Objectives: To make a comparison between the clinical data and the imaging results with 99mTc-nanocolloid scintigraphy in rheumatoid arthritis (RA) patients considered to be in remission.
Methods: Forty RA patients found to be in clinical remission according to the ACR and the EULAR (DAS28<2.6) criteria were studied. The group included 29 females and 11 males with a mean age of 60.8+/-13.5 years (range 22-86) and a mean disease duration of 13.4+/-7.7 years (range 2-23). The mean time of remission in the study group was 22.2+/-5.2 months (range 11-36). Each patient was given an intravenous injection of 555MBq of 99mTc-nanocalloid (NC). Spot views of the skeleton were taken and a SPECT-CT was done on the wrists and hands. A scan was considered positive when at least one of the hand joints showed increased tracer uptake.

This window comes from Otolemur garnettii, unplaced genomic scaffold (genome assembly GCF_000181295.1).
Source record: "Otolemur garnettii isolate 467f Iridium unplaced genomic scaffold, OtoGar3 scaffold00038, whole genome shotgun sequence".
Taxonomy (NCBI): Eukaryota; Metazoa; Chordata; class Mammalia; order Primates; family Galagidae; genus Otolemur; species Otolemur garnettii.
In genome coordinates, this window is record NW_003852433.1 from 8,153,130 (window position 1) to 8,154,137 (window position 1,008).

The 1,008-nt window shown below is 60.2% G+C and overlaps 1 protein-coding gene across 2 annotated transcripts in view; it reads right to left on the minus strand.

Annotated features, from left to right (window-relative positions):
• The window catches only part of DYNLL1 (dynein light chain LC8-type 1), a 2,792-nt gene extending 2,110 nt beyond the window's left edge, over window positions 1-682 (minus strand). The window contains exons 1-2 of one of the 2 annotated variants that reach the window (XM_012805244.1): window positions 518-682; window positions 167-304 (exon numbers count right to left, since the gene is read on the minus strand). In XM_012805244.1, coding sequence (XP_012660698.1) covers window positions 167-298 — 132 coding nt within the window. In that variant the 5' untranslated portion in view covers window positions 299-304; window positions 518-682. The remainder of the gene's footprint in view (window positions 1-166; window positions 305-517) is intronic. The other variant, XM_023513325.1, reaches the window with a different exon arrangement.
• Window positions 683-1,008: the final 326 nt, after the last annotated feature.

Results: The 99mTc-nanocalloid scintigraphy was negative in 14 (35%) and positive for active joint disease in 26 (65%) patients. Twenty four out of the 26 patients with positive scan (92%) were sero-positive while those who had a negative scintigraphy were all sero-negative except one. No correlation was found between the type of treatment used, the time that elapsed from remission, or laboratory parameters (ESR CRP) and the scintigraphic results.
Conclusions: The clinical criteria used for remission in RA are not consistent with the actual inflammatory activity in the joints. These results are especially emphasised in the subgroup of sero-positive patients.